The easiest way to know if you qualify for low income internet in your area is if you qualify for other government assistance programs. For example, senior citizens may qualify for internet discounts for being seniors in addition to their discount if they receive SSI assistance. Veterans who receive assistance from the VA may also qualify for low income internet.
Other groups who are not seniors or veterans may get low income internet if they already receive government benefits. Those who receive assistance from the following programs automatically qualify for discounted internet from major internet providers:
- Supplemental Nutrition Assistance Program (SNAP)
- Temporary Assistance for Needy Families (TANF)
- HUD Housing
- National School Lunch Program (NSLP)
- Supplemental Security Insurance (SSI)
Indiginous peoples who live in reserves qualify for Lifeline internet assistance in addition to an extra $20 for being a protected government group, meaning low income Indiginious households receive a discount of $29.25 on their monthly internet costs.
However, even the households under the previous protected categories do not receive free government Lifeline internet.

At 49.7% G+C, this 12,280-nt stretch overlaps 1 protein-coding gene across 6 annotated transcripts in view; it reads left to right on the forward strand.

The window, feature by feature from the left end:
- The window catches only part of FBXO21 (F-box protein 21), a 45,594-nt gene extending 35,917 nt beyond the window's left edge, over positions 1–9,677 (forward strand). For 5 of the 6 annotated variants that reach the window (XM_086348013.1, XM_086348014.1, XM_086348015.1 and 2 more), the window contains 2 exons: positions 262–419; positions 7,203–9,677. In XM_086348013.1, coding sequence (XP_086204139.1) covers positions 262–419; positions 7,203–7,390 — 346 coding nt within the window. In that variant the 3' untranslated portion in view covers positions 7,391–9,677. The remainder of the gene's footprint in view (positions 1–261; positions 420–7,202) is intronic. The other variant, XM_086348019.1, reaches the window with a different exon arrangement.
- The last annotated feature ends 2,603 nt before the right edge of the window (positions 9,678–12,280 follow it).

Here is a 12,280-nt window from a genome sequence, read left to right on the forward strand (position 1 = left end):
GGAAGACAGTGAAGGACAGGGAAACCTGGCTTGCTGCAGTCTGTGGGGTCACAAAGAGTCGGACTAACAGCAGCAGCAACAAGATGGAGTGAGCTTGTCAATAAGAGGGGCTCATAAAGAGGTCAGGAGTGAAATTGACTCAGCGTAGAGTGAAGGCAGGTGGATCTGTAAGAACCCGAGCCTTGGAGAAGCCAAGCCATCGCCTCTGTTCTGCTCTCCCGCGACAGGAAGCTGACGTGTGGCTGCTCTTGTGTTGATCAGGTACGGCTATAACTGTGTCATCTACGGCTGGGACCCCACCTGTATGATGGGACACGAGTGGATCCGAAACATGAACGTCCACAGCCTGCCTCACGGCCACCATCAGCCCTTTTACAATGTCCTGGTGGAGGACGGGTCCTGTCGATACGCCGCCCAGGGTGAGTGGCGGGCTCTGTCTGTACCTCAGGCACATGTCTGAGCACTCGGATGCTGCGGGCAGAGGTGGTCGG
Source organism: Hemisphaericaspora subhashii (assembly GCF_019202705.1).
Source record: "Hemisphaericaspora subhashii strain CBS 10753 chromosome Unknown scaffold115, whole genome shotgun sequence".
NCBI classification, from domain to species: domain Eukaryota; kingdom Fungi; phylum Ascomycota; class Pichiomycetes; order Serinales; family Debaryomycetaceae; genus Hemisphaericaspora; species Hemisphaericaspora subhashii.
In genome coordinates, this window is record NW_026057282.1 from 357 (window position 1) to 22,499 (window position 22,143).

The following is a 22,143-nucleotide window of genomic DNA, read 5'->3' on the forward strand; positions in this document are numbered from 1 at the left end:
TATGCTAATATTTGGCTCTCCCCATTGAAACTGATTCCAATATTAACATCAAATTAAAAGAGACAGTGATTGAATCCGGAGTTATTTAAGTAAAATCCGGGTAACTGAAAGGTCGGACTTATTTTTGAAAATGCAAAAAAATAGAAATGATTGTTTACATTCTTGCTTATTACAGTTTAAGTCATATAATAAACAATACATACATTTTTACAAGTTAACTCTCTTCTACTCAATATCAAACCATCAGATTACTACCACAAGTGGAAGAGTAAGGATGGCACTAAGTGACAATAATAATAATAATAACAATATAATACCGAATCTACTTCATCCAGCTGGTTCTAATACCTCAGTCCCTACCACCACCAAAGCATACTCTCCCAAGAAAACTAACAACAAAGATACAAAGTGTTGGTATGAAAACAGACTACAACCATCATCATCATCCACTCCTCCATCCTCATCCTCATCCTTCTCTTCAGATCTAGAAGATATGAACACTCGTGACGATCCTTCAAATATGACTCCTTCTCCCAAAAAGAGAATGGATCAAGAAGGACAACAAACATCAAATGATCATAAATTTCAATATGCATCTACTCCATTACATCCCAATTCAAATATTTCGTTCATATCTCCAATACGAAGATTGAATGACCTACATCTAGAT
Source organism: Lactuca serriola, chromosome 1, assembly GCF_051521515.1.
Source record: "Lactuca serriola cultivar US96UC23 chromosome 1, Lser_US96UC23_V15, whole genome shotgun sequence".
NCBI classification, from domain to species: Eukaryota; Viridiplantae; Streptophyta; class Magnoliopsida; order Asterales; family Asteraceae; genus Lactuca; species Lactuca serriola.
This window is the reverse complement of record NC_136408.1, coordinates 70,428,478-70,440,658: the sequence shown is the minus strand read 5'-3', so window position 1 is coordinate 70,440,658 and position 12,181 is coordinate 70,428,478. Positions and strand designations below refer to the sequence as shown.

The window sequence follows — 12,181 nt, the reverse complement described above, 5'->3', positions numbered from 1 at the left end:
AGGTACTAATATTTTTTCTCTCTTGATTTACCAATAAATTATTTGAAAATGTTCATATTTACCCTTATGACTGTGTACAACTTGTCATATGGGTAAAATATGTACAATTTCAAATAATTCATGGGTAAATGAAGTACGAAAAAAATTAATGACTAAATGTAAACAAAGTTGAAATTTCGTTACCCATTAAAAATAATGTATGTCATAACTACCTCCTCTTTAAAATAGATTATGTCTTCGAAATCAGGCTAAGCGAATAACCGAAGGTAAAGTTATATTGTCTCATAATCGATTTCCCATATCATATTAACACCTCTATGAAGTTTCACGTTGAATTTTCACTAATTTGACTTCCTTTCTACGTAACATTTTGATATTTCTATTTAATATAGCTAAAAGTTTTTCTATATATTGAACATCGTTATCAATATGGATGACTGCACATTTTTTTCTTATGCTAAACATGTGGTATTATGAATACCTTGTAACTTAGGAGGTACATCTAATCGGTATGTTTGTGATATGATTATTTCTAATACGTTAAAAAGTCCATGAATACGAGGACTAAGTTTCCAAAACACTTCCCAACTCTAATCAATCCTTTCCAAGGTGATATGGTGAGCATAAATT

Some companies, like Spectrum, are offering students and educators free internet for 60 days due to COVID-19, but that is the only form of free low income internet available and it is only temporary.
To get low income internet, you need to contact your local internet provider and see what discounts they offer low-income families.
Many large providers like AT&T offer internet prices as low as $10 a month for low-income families with school age children who need the internet for school.
If no provider in your area offers low-income internet options, you can apply for Lifeline through the federal government and they will help set you up with a discounted internet plan in your area.